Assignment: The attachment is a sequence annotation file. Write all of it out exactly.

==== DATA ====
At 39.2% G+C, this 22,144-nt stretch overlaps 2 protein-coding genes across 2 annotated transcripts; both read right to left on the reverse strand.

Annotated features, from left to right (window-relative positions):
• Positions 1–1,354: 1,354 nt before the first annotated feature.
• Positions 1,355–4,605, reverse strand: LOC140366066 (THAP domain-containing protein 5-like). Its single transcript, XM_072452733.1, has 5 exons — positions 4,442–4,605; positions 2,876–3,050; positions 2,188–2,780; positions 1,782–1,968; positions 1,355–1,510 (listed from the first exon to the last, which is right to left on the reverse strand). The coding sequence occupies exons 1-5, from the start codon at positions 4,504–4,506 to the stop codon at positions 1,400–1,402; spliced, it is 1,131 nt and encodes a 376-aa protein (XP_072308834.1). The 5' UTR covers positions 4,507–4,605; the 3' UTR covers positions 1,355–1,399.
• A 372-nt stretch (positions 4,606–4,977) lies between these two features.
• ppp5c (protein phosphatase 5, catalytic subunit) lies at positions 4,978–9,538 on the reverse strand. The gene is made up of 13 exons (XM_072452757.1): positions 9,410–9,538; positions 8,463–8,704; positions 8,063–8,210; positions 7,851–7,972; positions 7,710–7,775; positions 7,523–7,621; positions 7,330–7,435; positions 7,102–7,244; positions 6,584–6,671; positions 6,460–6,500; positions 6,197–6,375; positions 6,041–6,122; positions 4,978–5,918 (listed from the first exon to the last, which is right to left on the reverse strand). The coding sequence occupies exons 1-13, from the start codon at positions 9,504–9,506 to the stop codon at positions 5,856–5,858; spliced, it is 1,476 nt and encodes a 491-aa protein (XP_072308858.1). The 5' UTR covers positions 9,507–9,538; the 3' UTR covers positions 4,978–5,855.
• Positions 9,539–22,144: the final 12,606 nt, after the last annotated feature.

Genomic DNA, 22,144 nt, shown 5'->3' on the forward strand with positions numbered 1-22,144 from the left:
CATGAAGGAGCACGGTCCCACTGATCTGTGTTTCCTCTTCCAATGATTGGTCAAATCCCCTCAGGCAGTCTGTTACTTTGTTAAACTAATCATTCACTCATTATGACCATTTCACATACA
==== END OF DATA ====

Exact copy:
At 39.2% G+C, this 22,144-nt stretch overlaps 2 protein-coding genes across 2 annotated transcripts; both read right to left on the reverse strand.

Annotated features, from left to right (window-relative positions):
• Positions 1–1,354: 1,354 nt before the first annotated feature.
• Positions 1,355–4,605, reverse strand: LOC140366066 (THAP domain-containing protein 5-like). Its single transcript, XM_072452733.1, has 5 exons — positions 4,442–4,605; positions 2,876–3,050; positions 2,188–2,780; positions 1,782–1,968; positions 1,355–1,510 (listed from the first exon to the last, which is right to left on the reverse strand). The coding sequence occupies exons 1-5, from the start codon at positions 4,504–4,506 to the stop codon at positions 1,400–1,402; spliced, it is 1,131 nt and encodes a 376-aa protein (XP_072308834.1). The 5' UTR covers positions 4,507–4,605; the 3' UTR covers positions 1,355–1,399.
• A 372-nt stretch (positions 4,606–4,977) lies between these two features.
• ppp5c (protein phosphatase 5, catalytic subunit) lies at positions 4,978–9,538 on the reverse strand. The gene is made up of 13 exons (XM_072452757.1): positions 9,410–9,538; positions 8,463–8,704; positions 8,063–8,210; positions 7,851–7,972; positions 7,710–7,775; positions 7,523–7,621; positions 7,330–7,435; positions 7,102–7,244; positions 6,584–6,671; positions 6,460–6,500; positions 6,197–6,375; positions 6,041–6,122; positions 4,978–5,918 (listed from the first exon to the last, which is right to left on the reverse strand). The coding sequence occupies exons 1-13, from the start codon at positions 9,504–9,506 to the stop codon at positions 5,856–5,858; spliced, it is 1,476 nt and encodes a 491-aa protein (XP_072308858.1). The 5' UTR covers positions 9,507–9,538; the 3' UTR covers positions 4,978–5,855.
• Positions 9,539–22,144: the final 12,606 nt, after the last annotated feature.

Genomic DNA, 22,144 nt, shown 5'->3' on the forward strand with positions numbered 1-22,144 from the left:
CATGAAGGAGCACGGTCCCACTGATCTGTGTTTCCTCTTCCAATGATTGGTCAAATCCCCTCAGGCAGTCTGTTACTTTGTTAAACTAATCATTCACTCATTATGACCATTTCACATACA